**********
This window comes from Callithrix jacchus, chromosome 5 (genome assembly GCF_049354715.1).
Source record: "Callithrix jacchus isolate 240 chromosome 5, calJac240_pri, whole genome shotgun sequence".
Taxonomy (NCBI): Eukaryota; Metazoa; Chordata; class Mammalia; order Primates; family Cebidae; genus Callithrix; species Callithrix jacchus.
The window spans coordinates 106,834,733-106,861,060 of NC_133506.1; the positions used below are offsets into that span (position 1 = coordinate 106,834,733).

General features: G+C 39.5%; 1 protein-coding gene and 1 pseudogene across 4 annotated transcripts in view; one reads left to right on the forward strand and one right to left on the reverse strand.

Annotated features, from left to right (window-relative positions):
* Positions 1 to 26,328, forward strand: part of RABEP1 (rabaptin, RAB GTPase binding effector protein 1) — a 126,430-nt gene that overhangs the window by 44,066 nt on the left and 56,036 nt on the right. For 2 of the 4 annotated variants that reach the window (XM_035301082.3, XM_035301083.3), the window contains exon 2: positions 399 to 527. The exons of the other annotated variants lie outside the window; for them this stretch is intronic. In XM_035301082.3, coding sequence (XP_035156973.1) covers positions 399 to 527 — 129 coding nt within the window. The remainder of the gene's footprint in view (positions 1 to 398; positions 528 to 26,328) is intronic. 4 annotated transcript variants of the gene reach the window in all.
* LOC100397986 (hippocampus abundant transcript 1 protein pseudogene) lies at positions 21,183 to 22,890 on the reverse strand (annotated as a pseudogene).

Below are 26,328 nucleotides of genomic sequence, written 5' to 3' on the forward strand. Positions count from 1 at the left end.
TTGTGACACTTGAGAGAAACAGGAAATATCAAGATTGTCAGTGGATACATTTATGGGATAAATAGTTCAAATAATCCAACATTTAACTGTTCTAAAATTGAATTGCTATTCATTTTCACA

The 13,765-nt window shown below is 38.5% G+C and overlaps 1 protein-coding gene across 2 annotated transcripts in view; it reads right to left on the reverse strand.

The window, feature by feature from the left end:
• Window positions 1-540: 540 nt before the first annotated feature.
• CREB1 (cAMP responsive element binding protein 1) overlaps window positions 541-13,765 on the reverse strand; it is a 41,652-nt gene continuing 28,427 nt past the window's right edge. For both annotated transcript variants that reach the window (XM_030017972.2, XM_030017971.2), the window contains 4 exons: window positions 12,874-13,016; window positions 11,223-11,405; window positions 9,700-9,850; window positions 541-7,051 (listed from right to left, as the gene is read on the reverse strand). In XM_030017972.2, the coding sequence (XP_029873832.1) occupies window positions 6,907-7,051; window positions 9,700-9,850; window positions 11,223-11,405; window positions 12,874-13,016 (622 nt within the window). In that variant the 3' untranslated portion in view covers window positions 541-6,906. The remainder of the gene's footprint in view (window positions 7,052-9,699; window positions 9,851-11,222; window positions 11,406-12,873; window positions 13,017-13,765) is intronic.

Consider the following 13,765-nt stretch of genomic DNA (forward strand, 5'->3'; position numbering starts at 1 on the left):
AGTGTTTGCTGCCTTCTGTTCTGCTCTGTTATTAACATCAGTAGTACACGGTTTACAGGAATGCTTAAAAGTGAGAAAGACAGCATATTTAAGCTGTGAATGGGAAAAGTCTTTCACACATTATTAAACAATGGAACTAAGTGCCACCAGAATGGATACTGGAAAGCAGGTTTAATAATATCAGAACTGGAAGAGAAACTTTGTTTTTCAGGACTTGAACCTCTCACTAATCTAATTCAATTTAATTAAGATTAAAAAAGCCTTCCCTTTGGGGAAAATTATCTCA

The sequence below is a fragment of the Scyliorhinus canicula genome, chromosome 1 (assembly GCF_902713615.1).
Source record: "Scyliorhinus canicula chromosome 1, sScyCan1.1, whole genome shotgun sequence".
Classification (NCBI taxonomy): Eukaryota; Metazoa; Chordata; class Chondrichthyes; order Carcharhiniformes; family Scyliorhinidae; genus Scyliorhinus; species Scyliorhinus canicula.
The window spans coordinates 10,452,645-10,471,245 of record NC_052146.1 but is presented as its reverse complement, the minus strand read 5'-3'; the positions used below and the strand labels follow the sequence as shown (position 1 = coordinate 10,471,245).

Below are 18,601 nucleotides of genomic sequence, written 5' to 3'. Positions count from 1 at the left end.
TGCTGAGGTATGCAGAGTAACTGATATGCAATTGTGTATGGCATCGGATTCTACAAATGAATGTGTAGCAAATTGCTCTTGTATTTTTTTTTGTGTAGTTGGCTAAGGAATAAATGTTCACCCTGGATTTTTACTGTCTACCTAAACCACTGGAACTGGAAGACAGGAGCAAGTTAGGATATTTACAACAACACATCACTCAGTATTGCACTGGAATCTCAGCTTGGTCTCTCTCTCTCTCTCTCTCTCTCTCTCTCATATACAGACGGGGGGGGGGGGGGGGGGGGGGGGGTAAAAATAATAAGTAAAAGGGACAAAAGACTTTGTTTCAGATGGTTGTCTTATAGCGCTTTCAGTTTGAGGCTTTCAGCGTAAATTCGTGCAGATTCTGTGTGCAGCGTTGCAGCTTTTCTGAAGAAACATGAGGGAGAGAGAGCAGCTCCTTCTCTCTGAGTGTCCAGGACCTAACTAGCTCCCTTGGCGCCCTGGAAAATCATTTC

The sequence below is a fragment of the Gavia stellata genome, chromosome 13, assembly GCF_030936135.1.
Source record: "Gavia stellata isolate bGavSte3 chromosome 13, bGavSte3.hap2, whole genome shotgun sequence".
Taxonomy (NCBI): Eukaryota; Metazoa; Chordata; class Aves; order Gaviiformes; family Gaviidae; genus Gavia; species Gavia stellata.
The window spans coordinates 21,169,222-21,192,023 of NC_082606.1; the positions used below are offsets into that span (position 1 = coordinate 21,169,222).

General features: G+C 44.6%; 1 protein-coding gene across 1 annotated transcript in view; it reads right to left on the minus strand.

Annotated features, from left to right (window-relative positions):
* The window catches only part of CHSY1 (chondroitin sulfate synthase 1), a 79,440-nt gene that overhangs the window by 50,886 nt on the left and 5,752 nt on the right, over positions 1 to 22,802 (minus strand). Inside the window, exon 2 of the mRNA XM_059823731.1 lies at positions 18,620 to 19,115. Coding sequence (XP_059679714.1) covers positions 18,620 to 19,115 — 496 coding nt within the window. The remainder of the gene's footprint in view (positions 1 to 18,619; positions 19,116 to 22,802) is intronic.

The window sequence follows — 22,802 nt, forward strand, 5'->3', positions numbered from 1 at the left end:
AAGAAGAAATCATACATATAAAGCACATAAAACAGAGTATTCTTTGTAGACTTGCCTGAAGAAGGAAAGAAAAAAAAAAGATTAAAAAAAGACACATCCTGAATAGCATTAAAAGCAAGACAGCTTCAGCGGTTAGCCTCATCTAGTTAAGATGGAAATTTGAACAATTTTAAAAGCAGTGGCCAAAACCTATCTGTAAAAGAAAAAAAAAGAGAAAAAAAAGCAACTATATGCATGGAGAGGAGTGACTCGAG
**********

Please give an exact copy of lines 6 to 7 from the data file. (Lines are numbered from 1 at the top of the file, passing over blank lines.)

Annotated features, from left to right (window-relative positions):
* Positions 1 to 26,328, forward strand: part of RABEP1 (rabaptin, RAB GTPase binding effector protein 1) — a 126,430-nt gene that overhangs the window by 44,066 nt on the left and 56,036 nt on the right. For 2 of the 4 annotated variants that reach the window (XM_035301082.3, XM_035301083.3), the window contains exon 2: positions 399 to 527. The exons of the other annotated variants lie outside the window; for them this stretch is intronic. In XM_035301082.3, coding sequence (XP_035156973.1) covers positions 399 to 527 — 129 coding nt within the window. The remainder of the gene's footprint in view (positions 1 to 398; positions 528 to 26,328) is intronic. 4 annotated transcript variants of the gene reach the window in all.